Alice Goffman on Fugitive Life in an American City

Alice Goffman is no Ivory Tower academic. The author of a harrowing new field study, On the Run: Fugitive Life in an American City, Goffman spent the better part of a decade immersing herself in a crime-ridden neighborhood in Philadelphia. Once established, she began to study people’s lives in light of certain trends in law enforcement that are shattering communities with deep existing fractures. New quotas for certain kinds of arrests, combined with increasingly efficient methods of policing the drug war, have set the stage for a real-life drama that rivals Shakespeare's darkest tragedies. While this struggle unfolds outside the view of most Americans, the conflicts and social ills being amplified by the modern criminal justice system should be of concern to everyone. Family members are turned against one another; children view arrest and detention as a rite of passage; and market forces show up in strange places as entrepreneurial energy is channeled into running from the law. Bob gets the inside scoop on Goffman's breathtaking research, as the two discuss the causes and consequences of institutionalized poverty.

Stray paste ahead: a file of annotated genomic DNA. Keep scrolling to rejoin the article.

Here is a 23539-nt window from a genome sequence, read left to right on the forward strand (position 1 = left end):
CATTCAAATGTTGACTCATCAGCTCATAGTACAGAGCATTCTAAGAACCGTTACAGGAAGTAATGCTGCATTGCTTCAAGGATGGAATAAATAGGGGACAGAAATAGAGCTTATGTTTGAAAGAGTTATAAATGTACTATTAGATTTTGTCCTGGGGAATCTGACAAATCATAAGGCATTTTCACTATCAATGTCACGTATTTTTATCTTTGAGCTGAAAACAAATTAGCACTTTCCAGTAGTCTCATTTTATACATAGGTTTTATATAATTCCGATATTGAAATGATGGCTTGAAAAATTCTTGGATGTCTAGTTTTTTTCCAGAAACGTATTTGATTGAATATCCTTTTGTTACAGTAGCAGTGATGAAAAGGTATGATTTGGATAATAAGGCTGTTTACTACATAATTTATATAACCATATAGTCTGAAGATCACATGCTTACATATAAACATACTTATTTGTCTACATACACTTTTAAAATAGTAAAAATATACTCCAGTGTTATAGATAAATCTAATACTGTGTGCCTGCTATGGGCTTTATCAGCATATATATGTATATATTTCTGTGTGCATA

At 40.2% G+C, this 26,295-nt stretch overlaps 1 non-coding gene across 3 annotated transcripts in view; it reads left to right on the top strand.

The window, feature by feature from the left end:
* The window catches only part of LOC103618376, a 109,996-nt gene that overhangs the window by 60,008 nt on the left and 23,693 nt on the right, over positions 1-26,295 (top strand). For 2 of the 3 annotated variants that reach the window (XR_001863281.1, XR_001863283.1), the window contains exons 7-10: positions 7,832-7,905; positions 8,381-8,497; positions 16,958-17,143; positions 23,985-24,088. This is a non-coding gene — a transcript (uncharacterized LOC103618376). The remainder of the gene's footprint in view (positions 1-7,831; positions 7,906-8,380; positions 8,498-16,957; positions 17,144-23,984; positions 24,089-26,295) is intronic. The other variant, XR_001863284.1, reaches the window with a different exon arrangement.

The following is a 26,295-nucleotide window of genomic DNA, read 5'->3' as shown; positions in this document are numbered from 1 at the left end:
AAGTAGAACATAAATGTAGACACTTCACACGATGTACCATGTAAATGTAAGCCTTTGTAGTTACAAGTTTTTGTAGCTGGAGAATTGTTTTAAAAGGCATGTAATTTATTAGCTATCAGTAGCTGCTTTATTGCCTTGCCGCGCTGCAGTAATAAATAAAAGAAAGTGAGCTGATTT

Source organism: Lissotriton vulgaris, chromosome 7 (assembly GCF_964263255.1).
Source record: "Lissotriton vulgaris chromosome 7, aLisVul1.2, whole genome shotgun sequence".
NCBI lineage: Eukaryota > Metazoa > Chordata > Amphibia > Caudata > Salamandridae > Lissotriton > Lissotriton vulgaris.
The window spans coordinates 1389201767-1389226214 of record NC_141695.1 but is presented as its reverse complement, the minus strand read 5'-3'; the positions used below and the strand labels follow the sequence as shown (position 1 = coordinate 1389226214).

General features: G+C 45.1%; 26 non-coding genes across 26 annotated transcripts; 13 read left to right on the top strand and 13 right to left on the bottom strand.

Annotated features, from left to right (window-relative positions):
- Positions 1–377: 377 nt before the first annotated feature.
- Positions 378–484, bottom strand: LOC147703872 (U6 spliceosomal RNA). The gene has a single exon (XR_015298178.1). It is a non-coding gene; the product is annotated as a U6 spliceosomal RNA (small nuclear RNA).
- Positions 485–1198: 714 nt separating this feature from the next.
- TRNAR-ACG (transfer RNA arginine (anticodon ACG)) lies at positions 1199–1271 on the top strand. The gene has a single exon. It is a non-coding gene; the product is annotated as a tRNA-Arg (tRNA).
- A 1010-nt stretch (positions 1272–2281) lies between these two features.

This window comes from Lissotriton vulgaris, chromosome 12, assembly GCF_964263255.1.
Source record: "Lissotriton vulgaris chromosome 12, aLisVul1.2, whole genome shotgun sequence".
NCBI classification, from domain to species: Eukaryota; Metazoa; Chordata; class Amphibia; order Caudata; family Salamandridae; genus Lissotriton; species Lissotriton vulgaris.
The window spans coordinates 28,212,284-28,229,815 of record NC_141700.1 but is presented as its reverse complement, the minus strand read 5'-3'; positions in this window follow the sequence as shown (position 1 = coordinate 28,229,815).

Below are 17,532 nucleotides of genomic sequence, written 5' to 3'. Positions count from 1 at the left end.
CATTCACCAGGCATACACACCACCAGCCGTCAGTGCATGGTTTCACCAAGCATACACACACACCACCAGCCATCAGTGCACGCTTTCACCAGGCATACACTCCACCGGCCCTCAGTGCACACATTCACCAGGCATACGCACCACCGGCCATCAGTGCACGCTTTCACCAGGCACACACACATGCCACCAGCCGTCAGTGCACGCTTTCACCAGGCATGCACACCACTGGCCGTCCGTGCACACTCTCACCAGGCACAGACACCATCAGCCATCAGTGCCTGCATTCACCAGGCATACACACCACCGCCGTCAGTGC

Matt Zwolinski on Bleeding Heart Libertarianism

Though some use it disparagingly, the label of “Bleeding Heart” is worn by others as a badge of honor. This apparent contradiction only starts to make sense when you contrast the frequently damaging results of government policy motivated by the undeniably noble sentiment behind caring for the poor. Matt Zwolinski, Professor of Philosophy at University of San Diego, is out to reframe the debate through what he calls Bleeding Heart Libertarianism. On this show, you’ll find out what this means and how it applies to recurring policy debates about welfare and more. In a nutshell, Zwolinski and his co-bloggers at seek to validate the concepts of social justice and responsibility to the poor within the framework of free-market advocacy. Can the union of these ideas translate into a viable political agenda? Later, Bob looks at President Obama’s expansion of executive power, with the release of five Taliban prisoners in exchange for U.S. solider Bowe Bergdahl. Bob also examines a new EPA rule to curb carbon dioxide emissions across the 50 states, and he looks at the effects it is likely to have on the cost of energy. Just who would these new regulations burden the most? You guessed it – the poor! Tune in to sharpen your thinking on how government can best help (or at least do the least harm) to the worst off among us.